Whatever the explanation for Isabella’s incarceration at home, it is apparent that William was so concerned about the stigma of her mental illness, that he took drastic measures to conceal it.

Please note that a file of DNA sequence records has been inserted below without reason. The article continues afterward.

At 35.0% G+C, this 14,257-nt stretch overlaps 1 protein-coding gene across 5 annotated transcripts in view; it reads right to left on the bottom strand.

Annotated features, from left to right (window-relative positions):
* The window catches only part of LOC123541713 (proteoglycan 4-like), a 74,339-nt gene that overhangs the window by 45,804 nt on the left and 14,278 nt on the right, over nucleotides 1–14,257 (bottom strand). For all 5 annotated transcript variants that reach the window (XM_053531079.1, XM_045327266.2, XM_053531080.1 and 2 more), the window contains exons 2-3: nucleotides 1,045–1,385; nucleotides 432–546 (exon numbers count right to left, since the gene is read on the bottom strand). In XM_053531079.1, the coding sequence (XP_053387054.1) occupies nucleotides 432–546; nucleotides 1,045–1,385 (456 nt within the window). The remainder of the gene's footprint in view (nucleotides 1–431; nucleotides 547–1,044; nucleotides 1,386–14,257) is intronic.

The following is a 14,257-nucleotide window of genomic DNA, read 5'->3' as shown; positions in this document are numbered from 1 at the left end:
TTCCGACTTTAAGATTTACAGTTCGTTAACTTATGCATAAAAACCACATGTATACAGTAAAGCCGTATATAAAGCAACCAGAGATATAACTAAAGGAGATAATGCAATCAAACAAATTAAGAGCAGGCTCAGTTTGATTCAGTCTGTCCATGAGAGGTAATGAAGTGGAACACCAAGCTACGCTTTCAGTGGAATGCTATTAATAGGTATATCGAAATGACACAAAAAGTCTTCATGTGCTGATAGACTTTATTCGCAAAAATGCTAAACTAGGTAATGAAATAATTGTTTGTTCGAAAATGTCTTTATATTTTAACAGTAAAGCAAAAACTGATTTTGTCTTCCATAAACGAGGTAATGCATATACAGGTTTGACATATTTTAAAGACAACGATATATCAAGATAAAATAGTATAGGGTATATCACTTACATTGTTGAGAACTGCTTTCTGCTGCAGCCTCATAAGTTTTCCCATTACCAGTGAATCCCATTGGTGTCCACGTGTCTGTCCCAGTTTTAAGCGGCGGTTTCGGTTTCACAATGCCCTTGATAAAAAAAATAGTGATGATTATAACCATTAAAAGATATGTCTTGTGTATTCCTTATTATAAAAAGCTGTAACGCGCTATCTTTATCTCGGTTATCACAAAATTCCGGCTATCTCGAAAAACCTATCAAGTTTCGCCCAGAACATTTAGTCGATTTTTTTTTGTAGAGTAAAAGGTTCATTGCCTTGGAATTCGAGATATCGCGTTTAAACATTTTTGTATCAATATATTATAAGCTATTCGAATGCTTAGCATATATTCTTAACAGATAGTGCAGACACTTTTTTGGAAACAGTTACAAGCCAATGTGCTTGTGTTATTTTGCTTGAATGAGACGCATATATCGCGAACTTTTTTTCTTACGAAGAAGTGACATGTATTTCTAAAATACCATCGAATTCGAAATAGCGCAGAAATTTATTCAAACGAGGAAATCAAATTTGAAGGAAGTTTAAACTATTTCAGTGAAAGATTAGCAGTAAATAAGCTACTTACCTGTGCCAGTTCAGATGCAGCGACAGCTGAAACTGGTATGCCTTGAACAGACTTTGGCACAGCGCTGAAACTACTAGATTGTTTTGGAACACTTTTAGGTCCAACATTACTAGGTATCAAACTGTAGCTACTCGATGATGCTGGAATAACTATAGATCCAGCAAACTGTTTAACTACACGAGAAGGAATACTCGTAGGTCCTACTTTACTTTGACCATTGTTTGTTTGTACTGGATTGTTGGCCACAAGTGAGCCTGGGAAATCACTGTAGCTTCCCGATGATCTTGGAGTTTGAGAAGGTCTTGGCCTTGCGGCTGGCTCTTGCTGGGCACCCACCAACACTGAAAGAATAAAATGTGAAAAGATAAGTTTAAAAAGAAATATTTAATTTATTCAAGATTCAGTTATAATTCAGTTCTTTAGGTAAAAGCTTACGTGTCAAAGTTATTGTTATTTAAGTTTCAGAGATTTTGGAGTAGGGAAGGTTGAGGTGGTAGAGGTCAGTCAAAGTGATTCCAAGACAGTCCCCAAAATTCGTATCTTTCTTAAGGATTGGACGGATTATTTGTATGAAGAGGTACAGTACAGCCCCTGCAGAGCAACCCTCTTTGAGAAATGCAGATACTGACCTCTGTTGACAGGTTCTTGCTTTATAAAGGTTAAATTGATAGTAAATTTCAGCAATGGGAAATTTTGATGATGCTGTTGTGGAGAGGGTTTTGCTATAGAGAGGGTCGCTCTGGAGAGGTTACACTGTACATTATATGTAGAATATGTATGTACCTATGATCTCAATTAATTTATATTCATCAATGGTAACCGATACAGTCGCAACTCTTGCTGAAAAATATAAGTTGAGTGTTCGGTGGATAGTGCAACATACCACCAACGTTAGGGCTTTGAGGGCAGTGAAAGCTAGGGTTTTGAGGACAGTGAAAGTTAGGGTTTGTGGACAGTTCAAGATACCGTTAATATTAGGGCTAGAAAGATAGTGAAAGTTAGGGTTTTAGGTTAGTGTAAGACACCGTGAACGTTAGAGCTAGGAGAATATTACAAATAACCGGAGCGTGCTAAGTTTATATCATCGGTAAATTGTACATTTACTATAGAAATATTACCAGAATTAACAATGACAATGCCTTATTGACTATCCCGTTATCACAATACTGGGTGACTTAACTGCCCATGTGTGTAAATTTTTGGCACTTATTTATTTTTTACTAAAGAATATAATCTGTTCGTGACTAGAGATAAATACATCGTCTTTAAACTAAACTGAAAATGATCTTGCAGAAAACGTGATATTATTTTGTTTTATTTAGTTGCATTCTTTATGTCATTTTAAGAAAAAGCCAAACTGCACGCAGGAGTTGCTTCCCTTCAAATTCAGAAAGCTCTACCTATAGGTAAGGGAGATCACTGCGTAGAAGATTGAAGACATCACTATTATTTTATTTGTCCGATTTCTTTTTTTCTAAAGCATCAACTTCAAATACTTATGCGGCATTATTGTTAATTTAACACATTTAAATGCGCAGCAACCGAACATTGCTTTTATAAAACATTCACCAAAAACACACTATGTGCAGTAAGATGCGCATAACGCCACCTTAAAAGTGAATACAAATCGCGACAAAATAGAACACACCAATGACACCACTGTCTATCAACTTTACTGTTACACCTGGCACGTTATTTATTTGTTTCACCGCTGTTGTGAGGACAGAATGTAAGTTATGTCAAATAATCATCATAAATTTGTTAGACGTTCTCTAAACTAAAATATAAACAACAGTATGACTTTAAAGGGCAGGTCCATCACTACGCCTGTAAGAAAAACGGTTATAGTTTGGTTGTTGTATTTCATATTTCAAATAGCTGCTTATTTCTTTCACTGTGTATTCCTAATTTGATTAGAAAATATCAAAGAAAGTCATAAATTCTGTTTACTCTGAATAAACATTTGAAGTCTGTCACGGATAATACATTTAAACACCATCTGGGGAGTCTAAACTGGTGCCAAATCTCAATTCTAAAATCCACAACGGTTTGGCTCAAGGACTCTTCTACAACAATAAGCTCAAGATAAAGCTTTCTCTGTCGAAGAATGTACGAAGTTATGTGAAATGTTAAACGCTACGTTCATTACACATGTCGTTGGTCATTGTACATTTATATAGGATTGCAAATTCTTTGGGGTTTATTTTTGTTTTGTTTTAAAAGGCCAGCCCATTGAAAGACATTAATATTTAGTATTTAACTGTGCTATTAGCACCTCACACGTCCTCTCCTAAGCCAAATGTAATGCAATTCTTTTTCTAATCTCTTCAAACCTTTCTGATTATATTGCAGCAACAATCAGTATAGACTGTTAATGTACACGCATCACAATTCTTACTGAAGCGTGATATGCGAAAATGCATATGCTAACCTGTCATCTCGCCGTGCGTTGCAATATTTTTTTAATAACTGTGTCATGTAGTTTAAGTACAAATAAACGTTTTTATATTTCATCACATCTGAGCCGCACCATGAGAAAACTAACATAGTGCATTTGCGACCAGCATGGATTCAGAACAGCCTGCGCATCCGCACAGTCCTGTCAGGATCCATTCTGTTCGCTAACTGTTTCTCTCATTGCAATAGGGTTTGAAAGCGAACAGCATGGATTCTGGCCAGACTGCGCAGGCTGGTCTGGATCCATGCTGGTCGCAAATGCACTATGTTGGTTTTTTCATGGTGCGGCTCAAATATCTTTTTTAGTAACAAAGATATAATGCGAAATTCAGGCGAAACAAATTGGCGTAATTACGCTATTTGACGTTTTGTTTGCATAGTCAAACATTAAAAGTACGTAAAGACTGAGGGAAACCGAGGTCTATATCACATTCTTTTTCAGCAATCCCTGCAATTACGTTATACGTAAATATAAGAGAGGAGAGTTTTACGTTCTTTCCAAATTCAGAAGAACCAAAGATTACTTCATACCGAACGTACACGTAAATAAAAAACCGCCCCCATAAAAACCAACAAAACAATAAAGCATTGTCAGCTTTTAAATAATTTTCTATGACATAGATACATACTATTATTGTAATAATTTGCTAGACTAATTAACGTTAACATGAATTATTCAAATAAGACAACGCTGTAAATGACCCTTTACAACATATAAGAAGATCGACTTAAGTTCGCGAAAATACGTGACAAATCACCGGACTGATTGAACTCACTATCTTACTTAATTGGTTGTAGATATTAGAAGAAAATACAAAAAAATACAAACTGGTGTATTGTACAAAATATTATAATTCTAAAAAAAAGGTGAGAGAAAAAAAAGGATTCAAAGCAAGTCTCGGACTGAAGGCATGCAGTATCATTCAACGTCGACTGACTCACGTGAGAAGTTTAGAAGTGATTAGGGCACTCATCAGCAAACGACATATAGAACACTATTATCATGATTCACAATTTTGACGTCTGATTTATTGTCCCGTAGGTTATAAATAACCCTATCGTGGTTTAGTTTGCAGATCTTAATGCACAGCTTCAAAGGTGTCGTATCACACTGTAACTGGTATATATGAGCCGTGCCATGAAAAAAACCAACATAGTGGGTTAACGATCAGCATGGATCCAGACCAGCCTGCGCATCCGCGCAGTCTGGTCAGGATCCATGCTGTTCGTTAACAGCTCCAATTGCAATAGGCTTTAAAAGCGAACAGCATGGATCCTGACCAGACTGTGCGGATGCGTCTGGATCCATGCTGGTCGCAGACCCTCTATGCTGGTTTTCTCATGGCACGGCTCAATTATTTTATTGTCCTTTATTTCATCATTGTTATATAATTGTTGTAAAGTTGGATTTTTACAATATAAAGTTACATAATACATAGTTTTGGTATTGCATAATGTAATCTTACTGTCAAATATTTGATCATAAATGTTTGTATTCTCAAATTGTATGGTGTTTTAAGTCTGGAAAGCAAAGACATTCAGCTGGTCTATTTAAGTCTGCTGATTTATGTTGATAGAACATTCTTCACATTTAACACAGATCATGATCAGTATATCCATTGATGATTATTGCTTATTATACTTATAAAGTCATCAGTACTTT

This case, along with many others I have come across, indicates the stigma attached to the association with those suffering from mental illness that was so dominant in the Victorian period. Although this progressively eased throughout the twentieth century, people still feel unable and uncomfortable with speaking about mental health to the present day. I hope that by looking back at such cases we can see how far we have come, and use this as a platform to encourage the discussion around mental health, to see what still needs to be done. For further information about ‘Time to Talk’ follow the links below, and start the conversation.